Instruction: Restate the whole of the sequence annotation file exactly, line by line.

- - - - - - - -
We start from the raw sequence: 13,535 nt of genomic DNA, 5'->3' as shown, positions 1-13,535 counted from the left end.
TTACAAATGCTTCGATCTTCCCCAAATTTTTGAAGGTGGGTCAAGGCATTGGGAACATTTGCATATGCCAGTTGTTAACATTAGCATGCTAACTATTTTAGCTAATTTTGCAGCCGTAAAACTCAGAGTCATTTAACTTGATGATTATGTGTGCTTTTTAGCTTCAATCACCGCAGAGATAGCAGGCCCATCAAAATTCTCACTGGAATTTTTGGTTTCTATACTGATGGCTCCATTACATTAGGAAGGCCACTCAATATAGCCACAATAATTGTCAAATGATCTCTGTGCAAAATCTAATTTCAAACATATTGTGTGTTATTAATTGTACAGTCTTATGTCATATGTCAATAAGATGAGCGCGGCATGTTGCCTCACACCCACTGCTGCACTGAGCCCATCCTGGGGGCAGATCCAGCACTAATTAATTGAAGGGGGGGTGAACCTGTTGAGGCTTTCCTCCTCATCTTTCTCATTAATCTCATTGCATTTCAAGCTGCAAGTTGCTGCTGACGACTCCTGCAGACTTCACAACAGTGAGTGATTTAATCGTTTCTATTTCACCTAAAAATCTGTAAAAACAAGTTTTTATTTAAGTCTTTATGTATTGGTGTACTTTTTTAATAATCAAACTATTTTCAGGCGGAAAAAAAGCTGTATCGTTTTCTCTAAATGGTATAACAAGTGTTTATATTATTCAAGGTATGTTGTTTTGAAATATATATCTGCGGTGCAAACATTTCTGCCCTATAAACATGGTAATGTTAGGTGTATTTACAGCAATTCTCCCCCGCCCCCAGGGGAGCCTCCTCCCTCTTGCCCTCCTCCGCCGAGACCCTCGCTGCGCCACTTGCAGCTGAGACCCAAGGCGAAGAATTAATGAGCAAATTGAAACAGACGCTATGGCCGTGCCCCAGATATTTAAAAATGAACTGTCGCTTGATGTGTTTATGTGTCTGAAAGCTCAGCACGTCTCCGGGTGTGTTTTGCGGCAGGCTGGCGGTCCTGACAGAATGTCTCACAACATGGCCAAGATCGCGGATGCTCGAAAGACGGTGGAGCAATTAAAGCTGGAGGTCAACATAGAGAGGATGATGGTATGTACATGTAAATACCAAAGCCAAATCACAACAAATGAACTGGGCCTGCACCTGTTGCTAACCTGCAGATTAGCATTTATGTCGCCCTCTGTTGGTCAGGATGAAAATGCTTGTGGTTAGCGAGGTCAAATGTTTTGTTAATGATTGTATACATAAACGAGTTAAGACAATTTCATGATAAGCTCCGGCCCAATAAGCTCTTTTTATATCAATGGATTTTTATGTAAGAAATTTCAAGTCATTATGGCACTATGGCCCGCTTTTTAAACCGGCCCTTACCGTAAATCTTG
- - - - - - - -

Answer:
We start from the raw sequence: 13,535 nt of genomic DNA, 5'->3' as shown, positions 1-13,535 counted from the left end.
TTACAAATGCTTCGATCTTCCCCAAATTTTTGAAGGTGGGTCAAGGCATTGGGAACATTTGCATATGCCAGTTGTTAACATTAGCATGCTAACTATTTTAGCTAATTTTGCAGCCGTAAAACTCAGAGTCATTTAACTTGATGATTATGTGTGCTTTTTAGCTTCAATCACCGCAGAGATAGCAGGCCCATCAAAATTCTCACTGGAATTTTTGGTTTCTATACTGATGGCTCCATTACATTAGGAAGGCCACTCAATATAGCCACAATAATTGTCAAATGATCTCTGTGCAAAATCTAATTTCAAACATATTGTGTGTTATTAATTGTACAGTCTTATGTCATATGTCAATAAGATGAGCGCGGCATGTTGCCTCACACCCACTGCTGCACTGAGCCCATCCTGGGGGCAGATCCAGCACTAATTAATTGAAGGGGGGGTGAACCTGTTGAGGCTTTCCTCCTCATCTTTCTCATTAATCTCATTGCATTTCAAGCTGCAAGTTGCTGCTGACGACTCCTGCAGACTTCACAACAGTGAGTGATTTAATCGTTTCTATTTCACCTAAAAATCTGTAAAAACAAGTTTTTATTTAAGTCTTTATGTATTGGTGTACTTTTTTAATAATCAAACTATTTTCAGGCGGAAAAAAAGCTGTATCGTTTTCTCTAAATGGTATAACAAGTGTTTATATTATTCAAGGTATGTTGTTTTGAAATATATATCTGCGGTGCAAACATTTCTGCCCTATAAACATGGTAATGTTAGGTGTATTTACAGCAATTCTCCCCCGCCCCCAGGGGAGCCTCCTCCCTCTTGCCCTCCTCCGCCGAGACCCTCGCTGCGCCACTTGCAGCTGAGACCCAAGGCGAAGAATTAATGAGCAAATTGAAACAGACGCTATGGCCGTGCCCCAGATATTTAAAAATGAACTGTCGCTTGATGTGTTTATGTGTCTGAAAGCTCAGCACGTCTCCGGGTGTGTTTTGCGGCAGGCTGGCGGTCCTGACAGAATGTCTCACAACATGGCCAAGATCGCGGATGCTCGAAAGACGGTGGAGCAATTAAAGCTGGAGGTCAACATAGAGAGGATGATGGTATGTACATGTAAATACCAAAGCCAAATCACAACAAATGAACTGGGCCTGCACCTGTTGCTAACCTGCAGATTAGCATTTATGTCGCCCTCTGTTGGTCAGGATGAAAATGCTTGTGGTTAGCGAGGTCAAATGTTTTGTTAATGATTGTATACATAAACGAGTTAAGACAATTTCATGATAAGCTCCGGCCCAATAAGCTCTTTTTATATCAATGGATTTTTATGTAAGAAATTTCAAGTCATTATGGCACTATGGCCCGCTTTTTAAACCGGCCCTTACCGTAAATCTTG